"You couldn't do anything to me except that power be given to you." And again, Pilate is reminded, I wonder who's on trial. Him or me? And by the way, my friend, that's always the case. Jesus has been tried by men. Jesus has been crucified by men. They took him with wicked hands and hung them on a tree. His trial is over. Our trial is still to come, it's called the judgment. And he who judged Pilate, will judge you and me and we won't be able to wash our hands off the Lord Jesus. He's not gone. He's coming. Lord of all, and every knee will bow and every tongue confess that he is lord. Do it now and be saved. Don't do it now and be lost. But on a comeback, time, traitor, trial, tree, we're talking about his crucifixion.

Pilate hands him over to be crucified. The Roman soldiers bring them to that place. It looks like a skull called Golgotha. We call it Calvary. And there they crucified the Lord Jesus Christ in the morning. Across the next six hours, he'll say seven things. The sixth of those will be in the afternoon after the darkness. He'll say, it is finished, it is finished. And then we read in Matthew 27:50, "And Jesus yielded up his spirit." That's the thing I want to focus on for a moment. Jesus yielded up his spirit. He submitted himself to death. He embraced death. The language there that Matthew uses suggests that deliberate act. Having born our sin, having suffered in our place. Having said it is finished paired for Jesus now dismisses or yields up his spirit. I just want you to realize in the presence of death, Jesus bide in death, but Jesus didn't buy to death. Will come a day when you and I will buy to death.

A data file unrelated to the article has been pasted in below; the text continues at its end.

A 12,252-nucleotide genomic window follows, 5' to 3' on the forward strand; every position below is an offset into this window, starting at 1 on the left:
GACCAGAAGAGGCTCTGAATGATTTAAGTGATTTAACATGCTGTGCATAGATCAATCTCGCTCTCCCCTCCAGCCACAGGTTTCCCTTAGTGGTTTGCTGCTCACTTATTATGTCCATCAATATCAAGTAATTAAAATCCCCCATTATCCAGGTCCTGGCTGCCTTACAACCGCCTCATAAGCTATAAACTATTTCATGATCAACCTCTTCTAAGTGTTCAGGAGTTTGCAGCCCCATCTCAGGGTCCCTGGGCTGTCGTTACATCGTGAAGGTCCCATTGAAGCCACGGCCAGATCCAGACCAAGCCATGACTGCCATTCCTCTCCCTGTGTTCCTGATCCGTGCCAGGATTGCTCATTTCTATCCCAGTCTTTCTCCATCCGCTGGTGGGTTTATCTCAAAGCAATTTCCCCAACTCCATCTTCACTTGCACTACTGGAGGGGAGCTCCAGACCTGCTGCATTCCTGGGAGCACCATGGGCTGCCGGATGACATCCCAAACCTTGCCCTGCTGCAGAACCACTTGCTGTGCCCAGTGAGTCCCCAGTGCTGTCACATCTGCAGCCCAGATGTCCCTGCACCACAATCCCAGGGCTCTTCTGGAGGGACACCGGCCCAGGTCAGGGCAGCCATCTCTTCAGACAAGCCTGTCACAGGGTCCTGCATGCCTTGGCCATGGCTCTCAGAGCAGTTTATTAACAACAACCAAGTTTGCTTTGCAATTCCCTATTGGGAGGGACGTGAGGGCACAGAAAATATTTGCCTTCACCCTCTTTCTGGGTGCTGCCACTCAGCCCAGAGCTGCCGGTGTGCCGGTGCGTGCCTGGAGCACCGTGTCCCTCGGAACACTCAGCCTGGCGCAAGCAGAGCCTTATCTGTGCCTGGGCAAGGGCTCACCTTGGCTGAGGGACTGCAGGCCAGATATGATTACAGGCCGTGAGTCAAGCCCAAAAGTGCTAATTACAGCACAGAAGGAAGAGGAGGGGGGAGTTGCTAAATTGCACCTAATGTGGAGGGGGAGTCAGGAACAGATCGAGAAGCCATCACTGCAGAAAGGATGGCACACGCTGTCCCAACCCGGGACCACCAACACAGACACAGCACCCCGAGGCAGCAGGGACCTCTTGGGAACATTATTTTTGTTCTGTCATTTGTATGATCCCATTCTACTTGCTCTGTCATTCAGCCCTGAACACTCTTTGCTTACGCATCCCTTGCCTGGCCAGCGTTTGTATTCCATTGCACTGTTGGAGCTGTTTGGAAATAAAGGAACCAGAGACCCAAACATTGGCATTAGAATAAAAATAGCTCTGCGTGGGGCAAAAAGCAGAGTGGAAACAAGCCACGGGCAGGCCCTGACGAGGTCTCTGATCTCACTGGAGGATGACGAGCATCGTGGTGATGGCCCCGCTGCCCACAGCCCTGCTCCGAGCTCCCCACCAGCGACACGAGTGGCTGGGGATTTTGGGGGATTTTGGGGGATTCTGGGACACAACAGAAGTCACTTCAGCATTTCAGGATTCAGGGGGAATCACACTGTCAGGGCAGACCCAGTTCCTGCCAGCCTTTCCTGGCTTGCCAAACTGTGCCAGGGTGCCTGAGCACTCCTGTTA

No man has power in the day of his death. Death will kick us whether we're ready or not. Death will come and steal us from our loved ones and from life. We will have to be subject to death. But I want to remind you, the biblical text would remind us, Jesus didn't have to be subject to death. Why? Because the wages of sin is death. What does the Bible mean when it says that? It means you and I die not out of physical complications, we die because of moral disobedience. Because Adam sinned, death entered the world. Death is a human experience because of Adam's sin. Whatever's written on your death certificate doesn't tell the whole story, at the foot, know there will be he or she died because of sin, but Jesus didn't need to subject himself to death because he hadn't sinned. [inaudible 00:37:02] subject himself to death because he died on purpose. He died for your sin and my sin.

What did we read in John 10:11, "I am the Good Shepherd and I lay down my life for the sheep." That explains his death. You've got to look behind Pilate and the Jewish authorities and the betrayal of Judas. They're all but actors in a wonderful drama of redemption. It is God who stands behind the cross. It is God that delivered up his son for us all. It is the Lord that bruised him. Yes, Jesus suffered at the hands of wicked men, but you need to realize he also suffered within the will of God because he was the lamb slain before the foundation of the earth. He was our sacrifice for sin. He was wounded for our transgressions. He poured out his soul unto death. Jesus died on purpose to pay for our sin, and that's why he subjected himself to death.